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Results of a Participatory Ecosystem Services Assessment in Llanganates National Park, Ecuador

Measurements of carbon stored in the paramo soil, as an estimate of global climate regulation © Aves y Conservación

Using a new Toolkit (TESSA), Aves y Conservación (BirdLife in Ecuador) have assessed the impact of land-uses—especially cattle grazing—on the delivery of ecosystem services at Llanganates National Park in Ecuador (an IBA and Ramsar wetland of international importance). The National Park authorities are now working with Aves y Conservación to explore removing cattle, with the agreement of cattle ranchers, and supporting alternative livelihoods opportunities.

Ecosystem services are the benefits human populations receive from nature such as water production, climate regulation, crop pollination and timber amongst others. They are currently declining or significantly threatened along with the biodiversity that supports them.

As part of the BirdLife International’s High Andean Wetlands Initiative, a wetland conservation and management network has been established in South America.

High Andean wetlands are widely known for water supply and the close relationship they have with several Andean communities and their livelihoods. They are also important for resident and migratory waterbird species, providing both stopovers and wintering habitats, as well as for other biodiversity. Despite these facts, their conservation status is deteriorating.

Information from ecosystem services assessments can contribute to better environmental planning for sustainability and human welfare, supporting the establishment of management or land use strategies for biodiversity conservation. The approach also helps to reveal the users benefiting from ecosystem services and those who protect them in order to pursue sustainable and socially just processes.

Ecosystem services assessments show their contribution to human economy, health, and welfare. Regarding human welfare, it is possible to consider if conservation provides greater benefits than conversion to other land uses, which in turn provides information for the establishment of best management practices (e.g. protected areas declaration, reforestation, and restoration).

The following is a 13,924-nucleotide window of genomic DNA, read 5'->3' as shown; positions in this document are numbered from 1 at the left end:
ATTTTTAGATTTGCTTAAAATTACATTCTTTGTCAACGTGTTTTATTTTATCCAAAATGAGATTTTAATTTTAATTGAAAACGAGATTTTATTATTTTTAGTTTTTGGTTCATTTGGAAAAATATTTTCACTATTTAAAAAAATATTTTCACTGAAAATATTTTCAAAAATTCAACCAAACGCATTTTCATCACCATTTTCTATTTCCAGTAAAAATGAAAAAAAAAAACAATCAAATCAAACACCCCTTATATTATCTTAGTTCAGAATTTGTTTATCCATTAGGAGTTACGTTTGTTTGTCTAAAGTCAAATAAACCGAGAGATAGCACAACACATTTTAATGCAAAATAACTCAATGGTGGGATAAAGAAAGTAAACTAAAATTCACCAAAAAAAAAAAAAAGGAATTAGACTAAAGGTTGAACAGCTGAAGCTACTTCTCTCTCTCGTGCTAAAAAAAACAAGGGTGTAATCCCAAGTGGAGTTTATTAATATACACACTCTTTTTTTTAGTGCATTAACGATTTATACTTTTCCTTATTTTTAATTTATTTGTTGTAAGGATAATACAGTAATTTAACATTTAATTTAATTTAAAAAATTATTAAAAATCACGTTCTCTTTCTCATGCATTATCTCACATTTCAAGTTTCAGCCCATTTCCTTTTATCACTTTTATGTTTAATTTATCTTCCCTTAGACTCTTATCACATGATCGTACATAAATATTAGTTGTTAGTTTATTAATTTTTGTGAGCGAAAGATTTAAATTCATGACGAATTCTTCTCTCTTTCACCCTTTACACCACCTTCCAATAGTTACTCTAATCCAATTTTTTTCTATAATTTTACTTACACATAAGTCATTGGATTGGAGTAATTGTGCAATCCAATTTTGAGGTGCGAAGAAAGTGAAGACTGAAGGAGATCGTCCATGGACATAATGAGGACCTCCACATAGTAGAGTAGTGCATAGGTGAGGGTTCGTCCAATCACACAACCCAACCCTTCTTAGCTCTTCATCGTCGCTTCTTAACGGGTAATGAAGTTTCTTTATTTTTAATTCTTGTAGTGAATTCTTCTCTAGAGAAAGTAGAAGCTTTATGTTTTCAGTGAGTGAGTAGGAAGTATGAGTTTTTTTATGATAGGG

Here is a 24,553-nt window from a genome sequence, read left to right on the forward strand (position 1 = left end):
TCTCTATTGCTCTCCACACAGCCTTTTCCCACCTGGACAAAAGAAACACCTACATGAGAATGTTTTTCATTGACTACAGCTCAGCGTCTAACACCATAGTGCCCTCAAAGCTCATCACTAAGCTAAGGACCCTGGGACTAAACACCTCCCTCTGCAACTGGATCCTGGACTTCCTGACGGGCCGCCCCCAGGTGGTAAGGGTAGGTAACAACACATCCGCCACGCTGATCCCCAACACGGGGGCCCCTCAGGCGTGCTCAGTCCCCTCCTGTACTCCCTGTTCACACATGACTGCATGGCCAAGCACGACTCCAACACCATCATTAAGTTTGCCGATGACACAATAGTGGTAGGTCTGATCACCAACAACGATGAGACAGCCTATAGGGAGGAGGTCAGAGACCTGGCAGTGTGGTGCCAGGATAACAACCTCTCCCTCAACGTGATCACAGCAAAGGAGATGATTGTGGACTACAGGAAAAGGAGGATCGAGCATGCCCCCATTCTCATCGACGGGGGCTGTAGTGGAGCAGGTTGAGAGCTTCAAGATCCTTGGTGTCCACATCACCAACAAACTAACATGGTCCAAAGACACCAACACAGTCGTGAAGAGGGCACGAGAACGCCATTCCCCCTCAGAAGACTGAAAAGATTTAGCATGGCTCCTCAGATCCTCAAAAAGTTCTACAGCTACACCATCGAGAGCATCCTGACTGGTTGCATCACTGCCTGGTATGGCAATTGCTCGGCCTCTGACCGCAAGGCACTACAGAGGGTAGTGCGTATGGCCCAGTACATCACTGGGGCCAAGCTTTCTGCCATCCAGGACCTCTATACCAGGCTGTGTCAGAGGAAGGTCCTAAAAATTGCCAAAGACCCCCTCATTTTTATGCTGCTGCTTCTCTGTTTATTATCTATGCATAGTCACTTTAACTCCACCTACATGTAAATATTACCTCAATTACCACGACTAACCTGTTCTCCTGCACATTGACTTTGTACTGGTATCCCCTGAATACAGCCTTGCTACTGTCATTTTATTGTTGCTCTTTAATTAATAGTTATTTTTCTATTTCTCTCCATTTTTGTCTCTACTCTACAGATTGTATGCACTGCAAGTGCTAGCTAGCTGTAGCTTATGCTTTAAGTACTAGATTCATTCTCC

As part of the High Andean Wetlands Initiative, ecosystem services were assessed in Llanganates National Park using the Toolkit for Ecosystem Service Site-based Assessment (TESSA)—a simple, low-cost, rapid method—developed by BirdLife International and other collaborators. The assessment considered how ecosystem services differed between the less degraded habitats and more degraded habitats (with grazing) within the site. This assessment was possible thanks to the participation of the Local Site Conservation Group and local stakeholders who are the users of the services provided by those ecosystems.

Four services (global climate regulation, water, cultivated goods, and nature-based tourism) were assessed in two priority ecosystems (paramo, and high Andean forest). Results from the more degraded habitats showed a small decrease in the water supply. This small decrease would be unlikely to have any great impact on the water supply for local hydroelectricity. However, if the situation was to get worse, with more tree loss, downstream towns could be impacted. Water quality would be affected by degradation of the site, with the potential for contamination of water quality increasing particularly in the south of the Ramsar site and leading to increased water treatment costs. A decrease is also expected on nature-based tourism activities with consequent income losses for local hotels, restaurants, tour guides, and tourist operators. The ability of the paramo soil to capture carbon was slightly reduced in the degraded areas, thus impacting global climate. This could be related to the increased grazing in the area (Gibbon et al. 2010).

In conclusion, declining ecosystem services in Llanganates would have a negative effect on the local and national economy, and people´s quality of life that depends on Llanganates to survive. However, addressing this issue in a sustainable way is a challenge. Eliminating grazing within the park could create a) pressure on buffer zones by intensification of deforestation or b) changes on economic activities with an impact on family income and even promoting migration to other sites.

As a result of this study it was suggested that the management authority begin the gradual removal of livestock alongside the generation of sustainable economic alternatives for people who rely on this activity.

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Gibbon, A., Silman, M. R., Malhi, Y., Fisher, J. B., Meir, P., Zimmermann, M., Dargie, G. C., Farfan, W. R. and Garcia, K. C. (2010) Ecosystem carbon storage across the grassland–forest transition in the high Andes of Manu National Park, Peru. Ecosystems 13: 1097–1111.

Compiled 2015

Recommended Citation:
BirdLife International (2015) Results of a Participatory Ecosystem Services Assessment in Llanganates National Park, Ecuador. Presented as part of the BirdLife State of the world's birds website. Available from: Checked: 05/10/2015